Mason has lived in London since 1988, becoming a freelance journalist around 1991. From 1995 to 2001 he worked for Reed Business Information, a division of Reed Elsevier, on titles including Contract Journal, Community Care[12] and Computer Weekly, of which he was deputy editor.[8]

In August 2001, Mason joined the BBC Two television programme Newsnight as Business Editor. His first live appearance on Newsnight was on the day of the September 11 attacks in 2001.[13]

Mason wrote a blog for Newsnight called "Idle Scrawl".[8]

In May 2007, Mason's book Live Working or Die Fighting: How the Working Class Went Global was published by Harvill Secker. In June 2007, Mason presented Spinning Yarns, a four-part series on the history of the cotton industry for BBC Radio Four. Mason appeared in a five-part BBC series Credit Crash Britain, first broadcast on BBC Two on 30 October 2008.[citation needed]

In January 2012 Mason's book Why It's Kicking Off Everywhere: The New Global Revolutions was published in paperback by Verso.[14][15]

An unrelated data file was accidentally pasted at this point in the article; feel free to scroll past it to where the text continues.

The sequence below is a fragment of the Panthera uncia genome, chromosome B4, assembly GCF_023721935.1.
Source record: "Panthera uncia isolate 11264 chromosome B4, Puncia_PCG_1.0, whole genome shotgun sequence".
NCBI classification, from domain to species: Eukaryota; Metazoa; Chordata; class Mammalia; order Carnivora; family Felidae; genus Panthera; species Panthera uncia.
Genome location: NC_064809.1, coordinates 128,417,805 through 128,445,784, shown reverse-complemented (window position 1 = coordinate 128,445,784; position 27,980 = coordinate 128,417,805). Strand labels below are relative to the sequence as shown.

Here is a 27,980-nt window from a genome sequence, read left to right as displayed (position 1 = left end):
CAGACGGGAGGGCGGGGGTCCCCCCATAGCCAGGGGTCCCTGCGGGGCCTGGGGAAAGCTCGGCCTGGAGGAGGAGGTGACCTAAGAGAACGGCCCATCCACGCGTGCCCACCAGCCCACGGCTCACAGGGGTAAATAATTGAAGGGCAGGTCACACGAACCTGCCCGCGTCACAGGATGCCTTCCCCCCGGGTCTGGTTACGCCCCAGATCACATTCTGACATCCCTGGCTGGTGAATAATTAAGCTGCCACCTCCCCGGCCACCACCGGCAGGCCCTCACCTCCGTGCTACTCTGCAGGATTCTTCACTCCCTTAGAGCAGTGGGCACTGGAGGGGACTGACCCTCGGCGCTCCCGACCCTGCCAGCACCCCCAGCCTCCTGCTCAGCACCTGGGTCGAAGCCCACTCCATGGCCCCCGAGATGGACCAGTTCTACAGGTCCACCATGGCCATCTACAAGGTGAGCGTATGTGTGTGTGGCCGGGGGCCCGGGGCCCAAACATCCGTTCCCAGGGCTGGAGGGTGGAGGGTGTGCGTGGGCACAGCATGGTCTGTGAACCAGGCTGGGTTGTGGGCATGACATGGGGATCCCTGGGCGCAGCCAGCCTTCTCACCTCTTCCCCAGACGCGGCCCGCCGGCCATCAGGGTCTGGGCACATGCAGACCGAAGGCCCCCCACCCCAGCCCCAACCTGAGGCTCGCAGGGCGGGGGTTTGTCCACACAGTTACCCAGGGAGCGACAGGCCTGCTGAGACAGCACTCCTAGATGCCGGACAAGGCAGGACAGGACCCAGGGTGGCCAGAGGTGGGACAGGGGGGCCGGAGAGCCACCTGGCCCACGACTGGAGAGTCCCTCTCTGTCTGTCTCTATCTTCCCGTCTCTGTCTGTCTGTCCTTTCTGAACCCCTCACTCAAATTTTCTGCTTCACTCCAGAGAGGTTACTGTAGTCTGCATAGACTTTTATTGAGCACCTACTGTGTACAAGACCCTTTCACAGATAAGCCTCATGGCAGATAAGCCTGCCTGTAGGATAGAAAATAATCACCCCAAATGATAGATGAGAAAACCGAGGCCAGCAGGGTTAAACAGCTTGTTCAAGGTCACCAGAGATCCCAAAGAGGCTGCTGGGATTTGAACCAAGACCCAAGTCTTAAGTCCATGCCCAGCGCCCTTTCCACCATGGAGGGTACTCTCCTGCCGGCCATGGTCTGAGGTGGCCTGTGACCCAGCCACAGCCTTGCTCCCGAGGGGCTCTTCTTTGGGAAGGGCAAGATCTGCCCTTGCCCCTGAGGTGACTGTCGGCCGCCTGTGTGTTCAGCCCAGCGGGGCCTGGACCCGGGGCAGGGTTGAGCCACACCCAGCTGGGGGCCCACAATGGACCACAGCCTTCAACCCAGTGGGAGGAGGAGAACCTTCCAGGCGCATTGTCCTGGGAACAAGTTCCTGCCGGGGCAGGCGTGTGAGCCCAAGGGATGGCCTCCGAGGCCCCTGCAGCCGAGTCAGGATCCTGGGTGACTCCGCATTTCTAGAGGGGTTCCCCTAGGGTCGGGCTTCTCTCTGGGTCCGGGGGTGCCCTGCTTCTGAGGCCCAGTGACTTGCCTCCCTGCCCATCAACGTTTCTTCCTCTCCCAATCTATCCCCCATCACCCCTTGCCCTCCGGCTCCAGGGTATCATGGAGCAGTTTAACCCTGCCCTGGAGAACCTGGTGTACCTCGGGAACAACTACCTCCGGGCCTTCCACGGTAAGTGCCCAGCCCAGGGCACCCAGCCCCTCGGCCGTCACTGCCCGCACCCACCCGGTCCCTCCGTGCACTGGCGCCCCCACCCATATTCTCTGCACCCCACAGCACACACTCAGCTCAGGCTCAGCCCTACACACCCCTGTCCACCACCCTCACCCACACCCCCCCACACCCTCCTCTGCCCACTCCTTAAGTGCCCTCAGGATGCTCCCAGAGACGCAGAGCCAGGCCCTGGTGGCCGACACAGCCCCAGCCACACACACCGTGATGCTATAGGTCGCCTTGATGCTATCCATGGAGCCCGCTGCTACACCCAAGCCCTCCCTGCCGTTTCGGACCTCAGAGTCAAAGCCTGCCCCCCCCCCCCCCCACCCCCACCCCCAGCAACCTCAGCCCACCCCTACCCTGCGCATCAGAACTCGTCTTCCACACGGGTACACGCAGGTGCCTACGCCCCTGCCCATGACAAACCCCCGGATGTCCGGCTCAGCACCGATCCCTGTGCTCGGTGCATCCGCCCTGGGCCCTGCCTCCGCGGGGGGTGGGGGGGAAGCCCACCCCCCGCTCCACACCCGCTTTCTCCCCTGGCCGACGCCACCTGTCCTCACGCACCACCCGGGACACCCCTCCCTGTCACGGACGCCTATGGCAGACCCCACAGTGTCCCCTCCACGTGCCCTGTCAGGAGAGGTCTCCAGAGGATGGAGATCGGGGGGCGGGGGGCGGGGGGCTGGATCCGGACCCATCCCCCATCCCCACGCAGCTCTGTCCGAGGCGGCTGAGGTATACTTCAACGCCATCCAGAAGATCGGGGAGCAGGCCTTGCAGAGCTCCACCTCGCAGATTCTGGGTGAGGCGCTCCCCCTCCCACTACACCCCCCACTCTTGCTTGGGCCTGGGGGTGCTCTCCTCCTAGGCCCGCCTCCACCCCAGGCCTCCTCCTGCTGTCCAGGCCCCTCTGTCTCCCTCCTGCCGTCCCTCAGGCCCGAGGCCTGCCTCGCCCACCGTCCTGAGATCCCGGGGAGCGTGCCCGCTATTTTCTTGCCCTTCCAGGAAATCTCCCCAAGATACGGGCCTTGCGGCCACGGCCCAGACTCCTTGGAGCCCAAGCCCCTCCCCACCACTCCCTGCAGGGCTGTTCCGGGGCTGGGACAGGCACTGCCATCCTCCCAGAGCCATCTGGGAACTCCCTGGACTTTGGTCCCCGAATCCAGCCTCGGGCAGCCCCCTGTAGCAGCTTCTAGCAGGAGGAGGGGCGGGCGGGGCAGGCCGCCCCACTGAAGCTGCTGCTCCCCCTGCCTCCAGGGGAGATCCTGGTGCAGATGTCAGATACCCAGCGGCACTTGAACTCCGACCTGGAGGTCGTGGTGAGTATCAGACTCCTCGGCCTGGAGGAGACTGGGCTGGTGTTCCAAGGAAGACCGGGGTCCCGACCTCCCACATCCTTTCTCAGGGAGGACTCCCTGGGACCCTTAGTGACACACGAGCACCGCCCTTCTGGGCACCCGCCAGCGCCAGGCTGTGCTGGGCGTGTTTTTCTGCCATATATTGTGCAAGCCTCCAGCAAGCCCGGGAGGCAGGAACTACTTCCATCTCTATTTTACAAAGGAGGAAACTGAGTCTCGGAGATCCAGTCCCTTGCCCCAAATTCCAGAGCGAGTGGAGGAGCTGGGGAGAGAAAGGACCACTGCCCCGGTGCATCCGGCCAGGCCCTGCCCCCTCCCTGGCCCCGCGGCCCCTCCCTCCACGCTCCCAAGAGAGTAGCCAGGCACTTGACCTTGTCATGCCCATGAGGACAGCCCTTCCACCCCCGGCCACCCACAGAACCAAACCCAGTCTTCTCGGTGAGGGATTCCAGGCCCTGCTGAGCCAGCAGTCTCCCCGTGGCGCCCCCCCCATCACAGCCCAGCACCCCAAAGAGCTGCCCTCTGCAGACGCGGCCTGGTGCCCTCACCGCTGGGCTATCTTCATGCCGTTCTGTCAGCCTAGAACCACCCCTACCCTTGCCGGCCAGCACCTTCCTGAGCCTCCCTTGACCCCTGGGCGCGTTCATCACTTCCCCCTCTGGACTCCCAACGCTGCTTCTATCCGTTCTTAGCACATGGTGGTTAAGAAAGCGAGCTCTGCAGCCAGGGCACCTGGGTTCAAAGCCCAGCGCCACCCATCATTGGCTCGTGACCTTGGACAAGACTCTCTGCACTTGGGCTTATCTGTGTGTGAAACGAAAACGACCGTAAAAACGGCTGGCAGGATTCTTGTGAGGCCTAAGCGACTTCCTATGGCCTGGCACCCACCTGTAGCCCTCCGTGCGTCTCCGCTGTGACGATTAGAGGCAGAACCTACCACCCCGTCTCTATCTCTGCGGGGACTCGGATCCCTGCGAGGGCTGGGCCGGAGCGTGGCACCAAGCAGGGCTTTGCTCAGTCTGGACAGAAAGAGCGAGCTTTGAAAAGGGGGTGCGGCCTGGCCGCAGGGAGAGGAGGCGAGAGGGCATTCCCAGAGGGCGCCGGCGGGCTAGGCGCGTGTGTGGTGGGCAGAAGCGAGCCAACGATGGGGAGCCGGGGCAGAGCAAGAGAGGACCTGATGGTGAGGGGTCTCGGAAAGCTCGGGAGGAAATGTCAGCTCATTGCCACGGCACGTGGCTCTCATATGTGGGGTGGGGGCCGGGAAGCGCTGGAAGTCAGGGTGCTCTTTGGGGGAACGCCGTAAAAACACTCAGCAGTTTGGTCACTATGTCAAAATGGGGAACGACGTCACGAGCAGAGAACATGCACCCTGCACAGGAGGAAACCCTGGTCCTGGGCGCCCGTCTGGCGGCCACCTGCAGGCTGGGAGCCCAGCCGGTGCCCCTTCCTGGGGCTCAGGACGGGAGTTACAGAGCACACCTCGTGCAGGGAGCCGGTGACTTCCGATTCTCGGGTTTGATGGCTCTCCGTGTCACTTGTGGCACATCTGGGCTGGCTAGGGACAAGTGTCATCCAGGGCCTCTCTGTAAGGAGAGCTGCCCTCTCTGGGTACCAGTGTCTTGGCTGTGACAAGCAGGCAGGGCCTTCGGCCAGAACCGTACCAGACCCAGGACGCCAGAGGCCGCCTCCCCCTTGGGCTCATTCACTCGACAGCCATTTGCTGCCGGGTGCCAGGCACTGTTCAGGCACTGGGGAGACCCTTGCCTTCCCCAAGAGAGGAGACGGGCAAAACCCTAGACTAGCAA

Mason attended the Wigan Casino in his youth as a follower of Northern Soul and hosted a documentary about the Northern Soul scene for the BBC's The Culture Show in September 2013.[16]

In August 2013, it was announced that Mason would join Channel 4 News as its culture and digital editor.[4] In May 2014, it was announced that he would become the programme's Economics Editor at the beginning of the following month, replacing Faisal Islam.[5]

Mason announced in February 2016 that he was leaving his position at Channel 4 News in favour of freelancing so he could engage more fully in debates without the constraint of impartiality observed by broadcasters in the UK.[17]

His four-part documentary series #ThisIsACoup covered the 2015 Greek crisis from inside and outside the corridors of power. His documentary series K is for Karl commemorated the ideas of Karl Marx on the 200th anniversary of Marx’s birth. His series, R is for Rosa, was commissioned by the Rosa Luxemburg Foundation to mark the centenary of the Polish-German revolutionary.[citation needed]